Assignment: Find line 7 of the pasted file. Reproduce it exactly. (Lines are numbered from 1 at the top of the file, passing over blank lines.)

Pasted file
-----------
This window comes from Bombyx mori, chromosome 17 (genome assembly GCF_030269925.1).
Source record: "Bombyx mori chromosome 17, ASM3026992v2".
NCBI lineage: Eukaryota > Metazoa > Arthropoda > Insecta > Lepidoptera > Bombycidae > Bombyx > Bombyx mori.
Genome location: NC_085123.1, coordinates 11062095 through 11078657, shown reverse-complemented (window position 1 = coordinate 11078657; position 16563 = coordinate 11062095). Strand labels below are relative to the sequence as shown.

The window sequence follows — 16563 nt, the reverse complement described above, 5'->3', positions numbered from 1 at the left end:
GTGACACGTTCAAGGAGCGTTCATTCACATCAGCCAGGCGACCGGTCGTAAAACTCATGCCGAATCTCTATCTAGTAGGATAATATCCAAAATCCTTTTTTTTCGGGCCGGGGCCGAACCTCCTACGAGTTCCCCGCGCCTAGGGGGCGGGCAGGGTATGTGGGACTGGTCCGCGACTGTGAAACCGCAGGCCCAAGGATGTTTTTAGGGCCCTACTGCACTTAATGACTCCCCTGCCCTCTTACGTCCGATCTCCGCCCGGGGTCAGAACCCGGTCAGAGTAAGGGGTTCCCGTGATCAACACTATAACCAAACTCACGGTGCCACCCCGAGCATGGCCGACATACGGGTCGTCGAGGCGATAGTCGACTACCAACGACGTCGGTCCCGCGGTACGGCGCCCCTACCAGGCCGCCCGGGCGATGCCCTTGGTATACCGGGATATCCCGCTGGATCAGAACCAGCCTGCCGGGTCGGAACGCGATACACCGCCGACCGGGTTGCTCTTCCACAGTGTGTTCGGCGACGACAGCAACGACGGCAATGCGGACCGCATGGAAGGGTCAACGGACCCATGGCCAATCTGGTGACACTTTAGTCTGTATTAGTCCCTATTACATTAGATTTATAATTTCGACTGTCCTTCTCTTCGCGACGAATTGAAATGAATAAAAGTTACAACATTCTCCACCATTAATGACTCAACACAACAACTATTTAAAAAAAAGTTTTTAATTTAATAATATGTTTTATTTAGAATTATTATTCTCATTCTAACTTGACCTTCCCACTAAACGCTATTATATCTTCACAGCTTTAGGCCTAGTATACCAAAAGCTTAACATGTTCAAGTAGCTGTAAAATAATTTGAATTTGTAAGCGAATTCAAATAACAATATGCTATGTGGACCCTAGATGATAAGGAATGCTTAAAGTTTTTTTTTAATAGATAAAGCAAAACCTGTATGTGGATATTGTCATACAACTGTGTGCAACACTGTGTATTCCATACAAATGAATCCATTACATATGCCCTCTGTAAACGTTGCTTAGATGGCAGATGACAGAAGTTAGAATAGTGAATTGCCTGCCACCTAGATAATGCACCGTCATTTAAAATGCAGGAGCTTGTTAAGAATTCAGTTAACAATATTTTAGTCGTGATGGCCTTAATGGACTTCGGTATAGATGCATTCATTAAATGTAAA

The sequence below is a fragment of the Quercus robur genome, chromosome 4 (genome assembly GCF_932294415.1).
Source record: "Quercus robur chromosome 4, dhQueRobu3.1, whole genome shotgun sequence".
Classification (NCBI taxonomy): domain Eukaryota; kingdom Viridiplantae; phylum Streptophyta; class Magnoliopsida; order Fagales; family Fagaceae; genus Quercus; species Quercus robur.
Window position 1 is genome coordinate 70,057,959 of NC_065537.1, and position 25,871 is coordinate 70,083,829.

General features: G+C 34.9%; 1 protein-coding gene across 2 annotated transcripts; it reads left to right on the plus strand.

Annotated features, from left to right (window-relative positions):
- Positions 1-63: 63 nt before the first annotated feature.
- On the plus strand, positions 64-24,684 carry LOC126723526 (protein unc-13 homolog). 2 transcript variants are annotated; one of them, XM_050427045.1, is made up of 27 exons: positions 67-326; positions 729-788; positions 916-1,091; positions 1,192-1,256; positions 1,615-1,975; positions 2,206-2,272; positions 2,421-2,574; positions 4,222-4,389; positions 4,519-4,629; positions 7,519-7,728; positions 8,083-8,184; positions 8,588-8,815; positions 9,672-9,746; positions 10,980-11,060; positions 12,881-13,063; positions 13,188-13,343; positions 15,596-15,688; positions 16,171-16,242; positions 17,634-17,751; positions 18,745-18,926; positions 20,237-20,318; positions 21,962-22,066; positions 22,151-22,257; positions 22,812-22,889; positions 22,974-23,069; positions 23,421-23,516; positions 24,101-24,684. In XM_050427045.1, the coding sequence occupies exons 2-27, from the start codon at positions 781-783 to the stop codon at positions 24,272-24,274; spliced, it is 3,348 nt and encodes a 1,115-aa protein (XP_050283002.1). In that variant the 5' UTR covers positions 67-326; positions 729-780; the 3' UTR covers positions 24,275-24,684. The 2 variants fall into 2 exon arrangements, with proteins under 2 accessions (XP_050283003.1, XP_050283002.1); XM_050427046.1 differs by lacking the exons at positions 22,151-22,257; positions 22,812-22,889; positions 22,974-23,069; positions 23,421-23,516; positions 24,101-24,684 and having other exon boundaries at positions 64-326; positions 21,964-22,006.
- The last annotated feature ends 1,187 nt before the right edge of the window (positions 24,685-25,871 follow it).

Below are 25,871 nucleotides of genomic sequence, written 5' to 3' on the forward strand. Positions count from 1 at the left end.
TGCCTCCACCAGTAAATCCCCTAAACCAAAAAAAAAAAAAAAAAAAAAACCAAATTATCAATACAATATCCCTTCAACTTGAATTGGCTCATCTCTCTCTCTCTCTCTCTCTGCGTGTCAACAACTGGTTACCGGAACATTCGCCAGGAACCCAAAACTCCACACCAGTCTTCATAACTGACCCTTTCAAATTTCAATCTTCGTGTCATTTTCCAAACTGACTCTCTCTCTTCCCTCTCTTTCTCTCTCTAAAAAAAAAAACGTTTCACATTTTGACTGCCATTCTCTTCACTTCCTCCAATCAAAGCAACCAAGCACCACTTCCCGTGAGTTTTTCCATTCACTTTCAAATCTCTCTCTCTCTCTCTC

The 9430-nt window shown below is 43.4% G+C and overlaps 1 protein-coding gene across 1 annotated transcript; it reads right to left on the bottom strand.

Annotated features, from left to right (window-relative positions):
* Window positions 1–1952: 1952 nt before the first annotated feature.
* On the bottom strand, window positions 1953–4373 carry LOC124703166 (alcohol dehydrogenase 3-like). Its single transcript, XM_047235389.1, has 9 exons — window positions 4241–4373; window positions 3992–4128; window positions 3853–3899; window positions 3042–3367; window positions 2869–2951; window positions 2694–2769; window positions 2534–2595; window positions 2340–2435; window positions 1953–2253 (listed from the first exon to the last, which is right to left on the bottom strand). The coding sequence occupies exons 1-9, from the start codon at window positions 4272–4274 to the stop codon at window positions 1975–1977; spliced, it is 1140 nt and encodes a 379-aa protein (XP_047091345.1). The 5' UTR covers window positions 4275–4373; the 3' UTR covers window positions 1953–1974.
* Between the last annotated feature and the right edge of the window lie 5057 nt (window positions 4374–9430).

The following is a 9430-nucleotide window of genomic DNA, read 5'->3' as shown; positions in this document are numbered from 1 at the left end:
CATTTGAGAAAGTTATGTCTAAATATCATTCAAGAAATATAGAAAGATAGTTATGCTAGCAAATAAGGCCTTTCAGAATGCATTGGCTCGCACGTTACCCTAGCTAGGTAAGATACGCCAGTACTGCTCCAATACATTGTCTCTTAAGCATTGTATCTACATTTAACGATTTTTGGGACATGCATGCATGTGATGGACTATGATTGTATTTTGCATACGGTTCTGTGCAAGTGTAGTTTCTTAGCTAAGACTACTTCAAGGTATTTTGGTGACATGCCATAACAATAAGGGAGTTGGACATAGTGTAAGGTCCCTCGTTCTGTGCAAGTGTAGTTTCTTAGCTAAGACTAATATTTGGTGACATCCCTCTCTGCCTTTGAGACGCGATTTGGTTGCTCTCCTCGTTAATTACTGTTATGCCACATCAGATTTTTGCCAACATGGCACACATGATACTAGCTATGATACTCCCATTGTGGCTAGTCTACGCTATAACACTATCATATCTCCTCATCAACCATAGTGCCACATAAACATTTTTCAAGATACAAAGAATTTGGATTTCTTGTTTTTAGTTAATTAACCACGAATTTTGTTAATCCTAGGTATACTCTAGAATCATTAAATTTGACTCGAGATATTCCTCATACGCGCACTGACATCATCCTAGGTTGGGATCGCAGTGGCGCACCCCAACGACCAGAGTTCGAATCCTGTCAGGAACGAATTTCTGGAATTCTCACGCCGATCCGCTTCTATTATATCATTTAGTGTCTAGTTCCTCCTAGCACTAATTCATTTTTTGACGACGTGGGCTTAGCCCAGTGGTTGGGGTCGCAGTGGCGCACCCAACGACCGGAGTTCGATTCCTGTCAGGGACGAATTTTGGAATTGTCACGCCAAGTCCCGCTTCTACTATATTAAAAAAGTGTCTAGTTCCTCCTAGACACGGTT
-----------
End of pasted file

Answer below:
The sequence below is a fragment of the Quercus robur genome, chromosome 4 (genome assembly GCF_932294415.1).